I would like to give credit where credit is due. Videos are from YouTube and other sources such as NicoNico while Oricon rankings and other information are translated from the Japanese Wikipedia unless noted.
Thursday, October 14, 2021
Hiroshi Itsuki -- Kita Sakaba（北酒場）
I was looking through the Showa Pops list for one of the months in June 1976 to research for a recent ROY article when I came across "Kita Sakaba" (Northern Bars). For myself and others of the kayo persuasion, the song has always referred to that jaunty 1982 classic by enka veteran Takashi Hosokawa（細川たかし）.
So why was I seeing that title in 1976 and why was it being sung by fellow enka singer Hiroshi Itsuki（五木ひろし）? Well, that got my curiosity going. By chance, was I going to get my mind whirled around with a potential revelation that Hosokawa's hit had been a cover version all along?
No worries. My world is still intact. It just happens that although the title is indeed the same, that's the only thing that connects Hosokawa's "Kita Sakaba" with Itsuki's "Kita Sakaba". They are totally different songs. According to J-Wiki, the latter tune was released as Itsuki's 22nd single in June 1976, and was written by Osamu Yoshioka（吉岡治）whose lyrics are quite different from Hosokawa's story of living life large on a bar-lined avenue up north. Actually, Yoshioka's words tell the tale of two lonely ships passing in the night, so to speak, in a rickety old nomiya up north where the snow manages to trickle in despite the doors being closed.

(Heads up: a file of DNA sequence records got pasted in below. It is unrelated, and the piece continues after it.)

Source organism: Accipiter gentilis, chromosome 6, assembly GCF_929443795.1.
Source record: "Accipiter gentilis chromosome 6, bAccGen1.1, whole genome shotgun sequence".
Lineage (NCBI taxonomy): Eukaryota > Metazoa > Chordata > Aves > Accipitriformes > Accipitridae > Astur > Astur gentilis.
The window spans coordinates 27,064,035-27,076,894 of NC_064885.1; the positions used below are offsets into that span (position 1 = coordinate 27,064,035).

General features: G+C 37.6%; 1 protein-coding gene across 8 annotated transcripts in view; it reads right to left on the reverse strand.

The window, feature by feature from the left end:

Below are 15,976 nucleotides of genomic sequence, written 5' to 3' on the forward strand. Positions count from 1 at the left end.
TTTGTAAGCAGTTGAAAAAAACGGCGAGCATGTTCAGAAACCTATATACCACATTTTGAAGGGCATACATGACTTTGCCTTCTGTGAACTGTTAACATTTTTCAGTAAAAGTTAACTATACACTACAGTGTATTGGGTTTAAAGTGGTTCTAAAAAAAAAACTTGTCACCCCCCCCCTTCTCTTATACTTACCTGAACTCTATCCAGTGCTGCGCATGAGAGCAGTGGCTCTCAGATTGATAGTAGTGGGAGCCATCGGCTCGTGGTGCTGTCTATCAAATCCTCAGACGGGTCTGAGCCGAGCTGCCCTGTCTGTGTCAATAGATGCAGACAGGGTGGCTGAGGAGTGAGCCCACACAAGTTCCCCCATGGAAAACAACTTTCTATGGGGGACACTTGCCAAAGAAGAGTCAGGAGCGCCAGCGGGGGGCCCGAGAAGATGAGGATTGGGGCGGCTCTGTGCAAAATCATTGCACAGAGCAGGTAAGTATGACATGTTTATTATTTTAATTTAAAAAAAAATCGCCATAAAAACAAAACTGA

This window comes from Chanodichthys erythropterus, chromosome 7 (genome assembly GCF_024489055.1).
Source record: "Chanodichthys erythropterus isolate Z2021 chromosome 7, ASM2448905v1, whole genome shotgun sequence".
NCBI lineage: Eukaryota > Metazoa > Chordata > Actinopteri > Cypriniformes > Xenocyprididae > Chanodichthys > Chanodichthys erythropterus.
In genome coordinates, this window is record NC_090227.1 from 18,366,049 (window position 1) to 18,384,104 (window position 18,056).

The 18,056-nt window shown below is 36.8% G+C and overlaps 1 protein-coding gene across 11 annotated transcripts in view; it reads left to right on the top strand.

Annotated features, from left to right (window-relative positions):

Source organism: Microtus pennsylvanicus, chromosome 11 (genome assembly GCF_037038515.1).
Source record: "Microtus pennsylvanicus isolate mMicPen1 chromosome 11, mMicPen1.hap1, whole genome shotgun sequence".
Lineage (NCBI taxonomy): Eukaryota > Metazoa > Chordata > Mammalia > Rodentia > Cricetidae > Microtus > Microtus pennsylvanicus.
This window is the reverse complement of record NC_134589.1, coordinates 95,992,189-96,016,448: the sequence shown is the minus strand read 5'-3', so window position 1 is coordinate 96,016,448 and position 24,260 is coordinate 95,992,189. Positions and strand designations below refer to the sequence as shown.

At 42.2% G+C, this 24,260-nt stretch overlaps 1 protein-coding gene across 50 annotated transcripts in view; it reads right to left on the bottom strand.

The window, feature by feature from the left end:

Nobuyasu Okabayashi（岡林信康）, the man behind the melody, is someone that I mentioned just last Friday for the late Rabi Nakayama's（中山ラビ）"Komatta Onna"（困った女）. He was called the Bob Dylan of Japan for his folk music and in the J-Wiki article for Itsuki's "Kita Sakaba", he's also been dubbed as the God of Folk. And although the song has been classified as an enka tune, there is indeed a strong folk presence in the music that is quite cheerful...even whimsical, perhaps hinting that the two customers in that northern bar might be able to create some happiness together thanks to their fateful encounter. J-Wiki also comments that this was Itsuki's first foray into a folksy tune which earned a No. 13 ranking on Oricon and over 150,000 records sold.